Three homes were destroyed by a forest fire and a man was injured by a falling tree in the Bega Valley region of southeastern Australia, prompting a government leader to warn on Wednesday that a “horror” wildfire season was approaching.

Scores of wildfires have recently raged across the states of New South Wales, Victoria and Tasmania as Australia’s driest September on record and unusually warm weather have brought an early start to the annual wildfire season, which peaks during the Southern Hemisphere summer.

Three homes were destroyed Tuesday night by a fire that threatened several Bega Valley communities and razed more than 5,200 hectares (12,800 acres). A man aged in his 40s was taken to a hospital in stable condition after a tree fell on his car on Wednesday morning, officials said.

Widespread rain across Australia’s southeast eased the fire danger on Wednesday and brought flood warnings to parts of Victoria.

New South Wales Premier Chris Minns said firefighters in the Bega Valley, 260 miles south of the state capital Sydney, had had a “hellish 24 hours.”


Although it was early spring in Australia, much of New South Wales has been experiencing mid-summer conditions for days at a time, Minns said.

“Be prepared. Be prepared for a horror summer,” Minns told reporters during an inspection of the fire zone with Prime Minister Anthony Albanese.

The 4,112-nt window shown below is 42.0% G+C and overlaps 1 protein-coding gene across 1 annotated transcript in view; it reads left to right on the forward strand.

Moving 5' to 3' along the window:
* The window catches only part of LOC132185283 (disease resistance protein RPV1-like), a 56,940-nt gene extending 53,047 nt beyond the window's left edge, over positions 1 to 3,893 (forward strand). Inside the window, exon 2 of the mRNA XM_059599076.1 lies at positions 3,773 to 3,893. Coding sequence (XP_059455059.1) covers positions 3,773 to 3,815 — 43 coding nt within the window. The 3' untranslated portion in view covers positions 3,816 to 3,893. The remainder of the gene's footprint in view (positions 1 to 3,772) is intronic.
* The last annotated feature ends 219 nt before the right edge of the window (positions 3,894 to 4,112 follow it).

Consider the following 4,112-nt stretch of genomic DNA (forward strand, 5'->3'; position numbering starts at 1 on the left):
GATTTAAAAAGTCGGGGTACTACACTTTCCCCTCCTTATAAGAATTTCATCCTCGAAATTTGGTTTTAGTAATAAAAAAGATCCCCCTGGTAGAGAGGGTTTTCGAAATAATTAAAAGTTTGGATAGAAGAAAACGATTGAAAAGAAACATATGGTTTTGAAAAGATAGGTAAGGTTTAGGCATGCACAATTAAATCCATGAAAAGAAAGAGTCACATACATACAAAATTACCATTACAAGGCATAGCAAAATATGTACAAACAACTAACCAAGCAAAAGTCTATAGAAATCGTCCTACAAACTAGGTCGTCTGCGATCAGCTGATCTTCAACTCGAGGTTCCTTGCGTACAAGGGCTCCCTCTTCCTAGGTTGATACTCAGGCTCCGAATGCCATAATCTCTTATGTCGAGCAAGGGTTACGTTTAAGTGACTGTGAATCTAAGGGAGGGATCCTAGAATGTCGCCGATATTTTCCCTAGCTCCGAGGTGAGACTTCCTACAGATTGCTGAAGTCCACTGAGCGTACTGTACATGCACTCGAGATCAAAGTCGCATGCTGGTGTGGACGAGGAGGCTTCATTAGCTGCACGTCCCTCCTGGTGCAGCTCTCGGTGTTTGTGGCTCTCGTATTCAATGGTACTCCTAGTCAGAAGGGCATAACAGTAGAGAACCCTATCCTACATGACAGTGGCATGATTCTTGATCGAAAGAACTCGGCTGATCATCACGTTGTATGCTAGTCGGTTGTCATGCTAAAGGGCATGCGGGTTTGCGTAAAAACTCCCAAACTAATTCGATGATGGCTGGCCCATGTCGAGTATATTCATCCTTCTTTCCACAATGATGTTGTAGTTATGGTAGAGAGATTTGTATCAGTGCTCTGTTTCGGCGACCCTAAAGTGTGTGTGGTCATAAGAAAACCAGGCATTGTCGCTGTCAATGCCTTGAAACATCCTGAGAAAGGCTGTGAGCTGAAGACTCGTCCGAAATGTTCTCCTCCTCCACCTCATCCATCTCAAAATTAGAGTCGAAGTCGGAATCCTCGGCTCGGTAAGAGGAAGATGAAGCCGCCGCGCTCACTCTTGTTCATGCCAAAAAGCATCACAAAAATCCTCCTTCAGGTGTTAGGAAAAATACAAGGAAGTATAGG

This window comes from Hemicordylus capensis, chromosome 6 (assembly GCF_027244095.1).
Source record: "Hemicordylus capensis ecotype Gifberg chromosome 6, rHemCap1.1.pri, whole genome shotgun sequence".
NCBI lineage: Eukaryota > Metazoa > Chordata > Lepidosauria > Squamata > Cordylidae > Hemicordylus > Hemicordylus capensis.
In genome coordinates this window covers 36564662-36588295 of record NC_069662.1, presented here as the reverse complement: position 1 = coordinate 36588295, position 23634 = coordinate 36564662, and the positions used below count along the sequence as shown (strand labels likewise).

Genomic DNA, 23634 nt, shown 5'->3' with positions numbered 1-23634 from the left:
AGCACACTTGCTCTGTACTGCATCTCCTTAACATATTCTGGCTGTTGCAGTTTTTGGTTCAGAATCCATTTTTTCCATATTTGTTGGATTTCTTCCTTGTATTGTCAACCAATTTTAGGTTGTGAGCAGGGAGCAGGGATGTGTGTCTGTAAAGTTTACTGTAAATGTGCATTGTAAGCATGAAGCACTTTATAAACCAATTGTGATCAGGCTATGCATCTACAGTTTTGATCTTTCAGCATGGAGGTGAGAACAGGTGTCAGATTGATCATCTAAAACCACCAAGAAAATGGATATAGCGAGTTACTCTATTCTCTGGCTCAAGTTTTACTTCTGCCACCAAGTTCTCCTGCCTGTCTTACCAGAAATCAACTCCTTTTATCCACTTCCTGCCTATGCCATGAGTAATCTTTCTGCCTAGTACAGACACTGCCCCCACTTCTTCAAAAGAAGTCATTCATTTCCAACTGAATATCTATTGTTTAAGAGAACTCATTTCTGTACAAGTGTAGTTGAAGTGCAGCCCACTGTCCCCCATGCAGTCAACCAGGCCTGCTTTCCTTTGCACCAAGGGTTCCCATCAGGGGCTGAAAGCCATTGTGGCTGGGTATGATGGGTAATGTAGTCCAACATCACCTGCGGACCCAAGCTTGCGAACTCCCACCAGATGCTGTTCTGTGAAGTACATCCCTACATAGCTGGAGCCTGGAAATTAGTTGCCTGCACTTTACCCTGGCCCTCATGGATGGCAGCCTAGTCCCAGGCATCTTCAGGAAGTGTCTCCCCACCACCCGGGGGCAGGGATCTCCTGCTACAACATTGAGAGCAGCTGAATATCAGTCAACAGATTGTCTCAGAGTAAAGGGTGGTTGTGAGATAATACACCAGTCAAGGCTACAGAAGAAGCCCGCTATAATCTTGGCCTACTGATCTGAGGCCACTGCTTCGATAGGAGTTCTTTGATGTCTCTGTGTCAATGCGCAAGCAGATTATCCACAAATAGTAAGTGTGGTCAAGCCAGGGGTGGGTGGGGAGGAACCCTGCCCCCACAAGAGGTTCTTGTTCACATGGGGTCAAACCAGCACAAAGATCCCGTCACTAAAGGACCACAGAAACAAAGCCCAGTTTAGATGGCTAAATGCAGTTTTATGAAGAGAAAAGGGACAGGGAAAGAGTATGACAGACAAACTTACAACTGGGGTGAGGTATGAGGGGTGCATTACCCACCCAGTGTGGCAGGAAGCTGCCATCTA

The Rural Fire Service said the Bega Valley fire had yet to be contained by late Wednesday, but was no longer threatening lives or property.

Rural Fire Service Commissioner Rob Rogers said property losses in the Bega Valley could have been far higher without the efforts of hundreds of firefighters.

“The fire season is absolutely here and we need to take this seriously,” Rogers told reporters.

Three years ago, the Bega Valley lost more than 400 homes during the catastrophic Black Summer fires of 2019-20.

Experts predict the approaching wildfire season will be the most destructive since the fires that summer killed 33 people, destroyed more than 3,000 homes and razed 47 million acres.

Those fires culminated in 2019, which was Australia’s hottest and driest year on second.

Three successive La Nina weather patterns since then have brought wetter and milder summers. But a current El Nino weather event is bringing hotter and drier conditions to Australia’s populous southeast.

South of the New South Wales border, residents of eastern Victoria communities were told on Wednesday to evacuate their homes because of the flood risk from rising rivers.

A day earlier, some of the same communities had been threatened by wildfires.

Heavy rain on Wednesday was forecast to continue across Victoria on Thursday.